- *Photo/makeup: Karl Giant. Dress: Machine
The chaotic disappointment in recent weather, legislation and job prospects has been building up – these days, bad news is shrugged off as another in a long line. Within that environment, maintaining an outlook that keeps motivation high gets more challenging and it’s only the thick skinned that can stand another bruise – more and more it’s common to make sarcasm and snark the bitter lemonade that refreshes us out of depressive thoughts. So when Taylor Mac dared to tackle the idea of loving the world and everyone in it through a five-part, five-hour performance entitled The Lily’s Revenge, I was excited but still skeptical about the entertainment value of an entire evening devoted to positive thinking. Though, immersing my physical body in a queer creative space with him at the helm was probably a good bet: more than 40 performers integrated vaudeville, dance, live music, film and audience participation into a story so ambitious it’s daunting to attempt a summary. But by the first intermission, it was clear that Taylor has made what could be his magnum opus, converting the entire HERE Arts Center into a world of kiosks and mini stages where the audience is assumed to be intelligent and engaged with the transformative power of art. Show and tell would be nothing if it was all talk, and in The Lily’s Revenge, Taylor leads by example in his quest to rid us of romance fatigue and reinvigorate efforts to ask ourselves hard questions about what we really want.
Which is not to say that he didn’t have HELP. Each of the five part extravaganza had its own director, burlesque legend Julie Atlas Muz and Faye Driscoll were on to choreograph, voice over work by Justin Bond and an endless list of players were having a great time while obviously working SO hard. There are three intermissions, but the first two are fully structured, designed to maintain engagement: World Famous *Bob* plays host and we were instructed to stay off of our phones and participate in the Kyogens–performances and activities during intermission addressing nuances of the larger production. Aside from being posited as serious conversation starters, these shorter pieces are as clever as they were fun. Taylor sang songs by himself in the bathrooms that were “flushed from the show,” in the dressing room was “Discussion Disco” — a dance party with the actors where you can talk to and booty bounce with them. There are mini-burlesque nooks, the “Context Corner” is an out of the way library with all the textbooks the play referenced and a computer logged onto a site about the plays conception (link here). There’s a bride and groom photo booth, marriage-themed dummies you can beat with a stick and proposal installation where a man in a tux and with a giant ring will get down on one knee and propose to you. Needless to say there was no rest for the weary, so what is The Lily’s Revenge so worried about?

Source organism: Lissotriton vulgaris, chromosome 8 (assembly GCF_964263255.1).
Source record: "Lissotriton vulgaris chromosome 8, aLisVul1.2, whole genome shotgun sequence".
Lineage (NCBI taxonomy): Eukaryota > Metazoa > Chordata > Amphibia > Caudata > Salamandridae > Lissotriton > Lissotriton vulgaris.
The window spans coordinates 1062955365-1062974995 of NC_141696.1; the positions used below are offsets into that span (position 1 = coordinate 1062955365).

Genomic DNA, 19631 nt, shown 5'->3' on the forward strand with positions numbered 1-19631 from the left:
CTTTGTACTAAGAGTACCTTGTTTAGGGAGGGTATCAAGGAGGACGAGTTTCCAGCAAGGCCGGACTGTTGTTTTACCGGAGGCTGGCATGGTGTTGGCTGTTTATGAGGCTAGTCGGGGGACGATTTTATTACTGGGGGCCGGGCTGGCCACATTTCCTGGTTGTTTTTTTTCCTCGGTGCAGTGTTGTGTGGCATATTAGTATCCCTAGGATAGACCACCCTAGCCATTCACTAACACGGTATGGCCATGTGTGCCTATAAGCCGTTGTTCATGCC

- *Photo by Ves Pitts
Considering the breadth of issues that were addressed, it seems a lot. I couldn’t possibly recount every revelatory moment or laugh out loud minute (this is probably the longest TPR post ever). However Act II, arguably the strongest section, features a parade of flower costumes so on point, designer Machine Dazzle WILL get his pink wings in thespian heaven for his work (side note: I overheard someone say the costumer has only one assistant for the love of jeebus). Written in iambic pentameter, this portion was executed with such confidence and ease, the Shakespearean layers of literal and figurative profundity had me audibly saying “wow.” Playing the Master Sunflower, Daphne Gaines wields talent like a gymnast–tough as an ultimate fighter but with a benevolent grace. Addressing identity, agriculture politics, notions of beauty and personal fears of independence, “Act II: Ghost Warrior” could in itself be a crowning achievement.
- *Photo by Lucien Samaha
The story arc follows an lonesome flower and its quest to marry a real human bride. In order to do so, the Lily must become a man and yes, hour by hour all the heavy, politically queer connotations of that premise fall into place. However, the allegory here was not just in the big concepts represented by the passing of time, the meaning of love or the paralyzing effects of nostalgia, but also in the significance of committing to an all-day art experience. The purposeful inclusion of many collaborators and the thoughtful methods outlined to keep the audience involved is a statement concerned with the speed of our present culture and the coldness of virtual communication. The questions it asks are bold and confrontational, but the generous and kind place they come from are in the interest of preservation of community. Notable writers and performers usually have a signature, and Taylor’s is when he breaks character and looks at everyone right in the eye to express a sincere interest in your personal journey. Scores of techniques, a huge cast and constant movement of the action make most remarkable that whenever he bubbled up, Taylor Mac had the audience hanging on his every word. His facility for easing in and out of serious and comedy, sincere and sarcastic, actor and himself are the qualities that not only exemplify greatness, but inspire others to be so. In the 5th act, where the Lily’s journey was almost over he says, “If you live long enough, you play every part.” The truth is, not everyone is trying to play every part, but the infinite varieties of hurt and accomplishment prove that you wind up doing it anyway. Taylor’s way is to embrace your role as it changes and use it bring others closer. He certainly is.
The run is SOLD OUT but you can get last minute tickets. Thursday – Sunday, through November 22nd at HERE Arts Center, 145 6th Avenue, (between Spring and Broome, entrance on Dominick) New York, 212-352-3101.